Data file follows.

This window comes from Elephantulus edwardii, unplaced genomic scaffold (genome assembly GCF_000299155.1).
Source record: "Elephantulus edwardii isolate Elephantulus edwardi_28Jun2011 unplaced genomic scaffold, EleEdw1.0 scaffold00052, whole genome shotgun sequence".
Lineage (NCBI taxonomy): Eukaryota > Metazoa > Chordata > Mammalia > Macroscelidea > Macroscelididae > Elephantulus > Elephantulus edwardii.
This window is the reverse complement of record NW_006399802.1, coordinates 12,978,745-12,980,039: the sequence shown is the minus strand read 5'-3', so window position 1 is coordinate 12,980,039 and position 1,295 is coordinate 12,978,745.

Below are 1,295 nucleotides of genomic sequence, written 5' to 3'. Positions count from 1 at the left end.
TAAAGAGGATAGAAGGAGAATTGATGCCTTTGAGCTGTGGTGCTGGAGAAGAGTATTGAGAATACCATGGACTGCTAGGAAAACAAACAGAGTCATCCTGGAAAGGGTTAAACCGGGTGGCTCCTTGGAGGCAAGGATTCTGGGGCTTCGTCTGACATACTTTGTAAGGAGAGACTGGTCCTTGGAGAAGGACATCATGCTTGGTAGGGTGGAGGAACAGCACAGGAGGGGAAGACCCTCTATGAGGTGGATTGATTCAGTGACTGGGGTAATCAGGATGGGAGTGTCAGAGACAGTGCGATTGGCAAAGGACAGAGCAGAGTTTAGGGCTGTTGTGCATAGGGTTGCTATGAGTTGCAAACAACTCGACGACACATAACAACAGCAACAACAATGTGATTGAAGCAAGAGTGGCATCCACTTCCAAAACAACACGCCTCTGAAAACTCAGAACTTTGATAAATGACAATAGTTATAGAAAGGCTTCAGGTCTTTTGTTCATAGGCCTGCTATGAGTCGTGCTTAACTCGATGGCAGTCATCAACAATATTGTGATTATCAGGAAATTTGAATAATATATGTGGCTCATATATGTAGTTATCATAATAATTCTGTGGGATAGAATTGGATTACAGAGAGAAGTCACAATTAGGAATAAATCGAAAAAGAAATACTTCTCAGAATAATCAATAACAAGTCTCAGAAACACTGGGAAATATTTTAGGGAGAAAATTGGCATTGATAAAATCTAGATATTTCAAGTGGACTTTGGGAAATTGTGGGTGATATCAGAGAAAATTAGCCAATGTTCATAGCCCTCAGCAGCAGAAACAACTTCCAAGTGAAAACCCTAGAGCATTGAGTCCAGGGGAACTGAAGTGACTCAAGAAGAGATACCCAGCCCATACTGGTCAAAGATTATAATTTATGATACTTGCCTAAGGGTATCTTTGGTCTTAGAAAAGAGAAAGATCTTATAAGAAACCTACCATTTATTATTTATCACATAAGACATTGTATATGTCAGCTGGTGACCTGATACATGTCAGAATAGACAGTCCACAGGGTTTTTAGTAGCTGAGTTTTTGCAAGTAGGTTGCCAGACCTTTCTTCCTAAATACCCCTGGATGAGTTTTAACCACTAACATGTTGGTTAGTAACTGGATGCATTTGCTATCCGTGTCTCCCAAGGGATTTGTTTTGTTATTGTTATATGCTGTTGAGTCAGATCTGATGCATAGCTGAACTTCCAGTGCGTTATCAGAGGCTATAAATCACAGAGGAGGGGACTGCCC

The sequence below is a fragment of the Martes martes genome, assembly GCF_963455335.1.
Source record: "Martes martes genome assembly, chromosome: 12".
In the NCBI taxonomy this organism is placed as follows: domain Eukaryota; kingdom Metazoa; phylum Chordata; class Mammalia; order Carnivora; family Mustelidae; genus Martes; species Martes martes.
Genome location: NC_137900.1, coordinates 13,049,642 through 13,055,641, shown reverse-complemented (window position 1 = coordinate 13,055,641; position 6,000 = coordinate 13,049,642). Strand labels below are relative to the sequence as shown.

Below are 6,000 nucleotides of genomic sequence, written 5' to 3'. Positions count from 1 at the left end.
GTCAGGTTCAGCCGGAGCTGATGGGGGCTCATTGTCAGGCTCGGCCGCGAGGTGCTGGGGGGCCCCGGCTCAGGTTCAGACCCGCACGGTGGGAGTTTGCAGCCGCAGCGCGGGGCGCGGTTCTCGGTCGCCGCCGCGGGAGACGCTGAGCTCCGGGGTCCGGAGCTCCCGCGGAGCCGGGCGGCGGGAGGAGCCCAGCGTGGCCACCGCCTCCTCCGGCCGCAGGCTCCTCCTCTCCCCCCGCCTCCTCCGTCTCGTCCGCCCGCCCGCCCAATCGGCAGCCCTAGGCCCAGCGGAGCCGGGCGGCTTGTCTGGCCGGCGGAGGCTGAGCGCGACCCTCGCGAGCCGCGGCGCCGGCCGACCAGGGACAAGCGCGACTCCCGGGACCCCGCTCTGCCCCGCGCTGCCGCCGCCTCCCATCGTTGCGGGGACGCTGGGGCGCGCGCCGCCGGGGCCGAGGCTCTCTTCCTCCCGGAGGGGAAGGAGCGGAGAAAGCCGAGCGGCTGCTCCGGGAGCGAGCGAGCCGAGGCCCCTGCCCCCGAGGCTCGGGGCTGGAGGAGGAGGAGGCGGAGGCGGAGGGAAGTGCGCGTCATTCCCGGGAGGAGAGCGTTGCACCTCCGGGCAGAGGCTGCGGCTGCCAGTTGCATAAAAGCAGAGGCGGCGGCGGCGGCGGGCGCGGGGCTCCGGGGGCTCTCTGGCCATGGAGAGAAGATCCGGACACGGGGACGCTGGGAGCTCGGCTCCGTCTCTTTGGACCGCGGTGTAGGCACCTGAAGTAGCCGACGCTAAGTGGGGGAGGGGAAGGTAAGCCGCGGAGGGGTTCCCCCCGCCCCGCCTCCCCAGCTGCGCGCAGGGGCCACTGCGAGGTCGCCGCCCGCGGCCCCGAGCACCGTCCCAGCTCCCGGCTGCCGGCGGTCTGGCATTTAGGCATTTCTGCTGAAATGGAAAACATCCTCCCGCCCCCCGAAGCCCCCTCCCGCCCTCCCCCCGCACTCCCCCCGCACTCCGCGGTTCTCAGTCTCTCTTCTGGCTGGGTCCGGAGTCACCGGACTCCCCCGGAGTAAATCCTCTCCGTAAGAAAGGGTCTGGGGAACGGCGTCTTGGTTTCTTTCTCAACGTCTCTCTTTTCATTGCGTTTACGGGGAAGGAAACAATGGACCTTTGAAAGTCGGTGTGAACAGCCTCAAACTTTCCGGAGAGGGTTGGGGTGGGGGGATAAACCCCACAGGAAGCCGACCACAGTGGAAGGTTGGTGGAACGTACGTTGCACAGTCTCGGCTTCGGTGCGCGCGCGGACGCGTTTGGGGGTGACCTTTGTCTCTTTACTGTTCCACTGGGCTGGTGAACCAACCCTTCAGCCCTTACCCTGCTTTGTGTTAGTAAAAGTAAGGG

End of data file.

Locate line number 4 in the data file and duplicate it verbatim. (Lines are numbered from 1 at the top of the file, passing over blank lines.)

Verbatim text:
This window is the reverse complement of record NW_006399802.1, coordinates 12,978,745-12,980,039: the sequence shown is the minus strand read 5'-3', so window position 1 is coordinate 12,980,039 and position 1,295 is coordinate 12,978,745.